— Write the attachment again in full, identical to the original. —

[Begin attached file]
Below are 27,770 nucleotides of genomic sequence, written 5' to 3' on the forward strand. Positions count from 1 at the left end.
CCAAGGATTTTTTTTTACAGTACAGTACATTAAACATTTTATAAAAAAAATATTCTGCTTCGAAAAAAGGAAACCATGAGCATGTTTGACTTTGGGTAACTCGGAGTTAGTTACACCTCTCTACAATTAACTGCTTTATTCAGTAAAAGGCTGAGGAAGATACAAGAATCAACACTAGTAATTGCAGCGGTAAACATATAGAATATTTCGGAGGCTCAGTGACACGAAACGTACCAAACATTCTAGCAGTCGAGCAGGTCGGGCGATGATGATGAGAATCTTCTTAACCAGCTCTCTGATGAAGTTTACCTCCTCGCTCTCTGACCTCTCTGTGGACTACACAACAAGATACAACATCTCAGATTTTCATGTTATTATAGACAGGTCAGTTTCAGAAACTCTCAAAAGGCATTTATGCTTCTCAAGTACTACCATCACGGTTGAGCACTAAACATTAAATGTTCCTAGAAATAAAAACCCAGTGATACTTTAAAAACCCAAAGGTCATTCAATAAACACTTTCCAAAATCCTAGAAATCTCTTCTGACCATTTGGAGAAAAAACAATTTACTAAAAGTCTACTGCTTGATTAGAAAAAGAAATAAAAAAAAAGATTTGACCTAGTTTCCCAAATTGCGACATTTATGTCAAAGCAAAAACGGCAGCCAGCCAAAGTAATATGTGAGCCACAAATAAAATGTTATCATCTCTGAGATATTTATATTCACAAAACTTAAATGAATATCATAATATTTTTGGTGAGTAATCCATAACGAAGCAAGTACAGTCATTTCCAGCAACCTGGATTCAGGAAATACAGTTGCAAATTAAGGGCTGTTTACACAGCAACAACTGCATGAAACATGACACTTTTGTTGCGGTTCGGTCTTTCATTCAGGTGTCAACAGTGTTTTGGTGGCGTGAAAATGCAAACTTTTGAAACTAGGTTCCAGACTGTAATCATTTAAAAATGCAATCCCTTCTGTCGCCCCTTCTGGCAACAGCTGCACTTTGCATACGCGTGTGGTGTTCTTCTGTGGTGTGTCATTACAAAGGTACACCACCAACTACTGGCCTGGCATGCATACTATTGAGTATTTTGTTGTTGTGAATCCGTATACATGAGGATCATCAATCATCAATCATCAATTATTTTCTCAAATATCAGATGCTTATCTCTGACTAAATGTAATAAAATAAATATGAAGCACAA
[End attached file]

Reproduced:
Below are 27,770 nucleotides of genomic sequence, written 5' to 3' on the forward strand. Positions count from 1 at the left end.
CCAAGGATTTTTTTTTACAGTACAGTACATTAAACATTTTATAAAAAAAATATTCTGCTTCGAAAAAAGGAAACCATGAGCATGTTTGACTTTGGGTAACTCGGAGTTAGTTACACCTCTCTACAATTAACTGCTTTATTCAGTAAAAGGCTGAGGAAGATACAAGAATCAACACTAGTAATTGCAGCGGTAAACATATAGAATATTTCGGAGGCTCAGTGACACGAAACGTACCAAACATTCTAGCAGTCGAGCAGGTCGGGCGATGATGATGAGAATCTTCTTAACCAGCTCTCTGATGAAGTTTACCTCCTCGCTCTCTGACCTCTCTGTGGACTACACAACAAGATACAACATCTCAGATTTTCATGTTATTATAGACAGGTCAGTTTCAGAAACTCTCAAAAGGCATTTATGCTTCTCAAGTACTACCATCACGGTTGAGCACTAAACATTAAATGTTCCTAGAAATAAAAACCCAGTGATACTTTAAAAACCCAAAGGTCATTCAATAAACACTTTCCAAAATCCTAGAAATCTCTTCTGACCATTTGGAGAAAAAACAATTTACTAAAAGTCTACTGCTTGATTAGAAAAAGAAATAAAAAAAAAGATTTGACCTAGTTTCCCAAATTGCGACATTTATGTCAAAGCAAAAACGGCAGCCAGCCAAAGTAATATGTGAGCCACAAATAAAATGTTATCATCTCTGAGATATTTATATTCACAAAACTTAAATGAATATCATAATATTTTTGGTGAGTAATCCATAACGAAGCAAGTACAGTCATTTCCAGCAACCTGGATTCAGGAAATACAGTTGCAAATTAAGGGCTGTTTACACAGCAACAACTGCATGAAACATGACACTTTTGTTGCGGTTCGGTCTTTCATTCAGGTGTCAACAGTGTTTTGGTGGCGTGAAAATGCAAACTTTTGAAACTAGGTTCCAGACTGTAATCATTTAAAAATGCAATCCCTTCTGTCGCCCCTTCTGGCAACAGCTGCACTTTGCATACGCGTGTGGTGTTCTTCTGTGGTGTGTCATTACAAAGGTACACCACCAACTACTGGCCTGGCATGCATACTATTGAGTATTTTGTTGTTGTGAATCCGTATACATGAGGATCATCAATCATCAATCATCAATTATTTTCTCAAATATCAGATGCTTATCTCTGACTAAATGTAATAAAATAAATATGAAGCACAA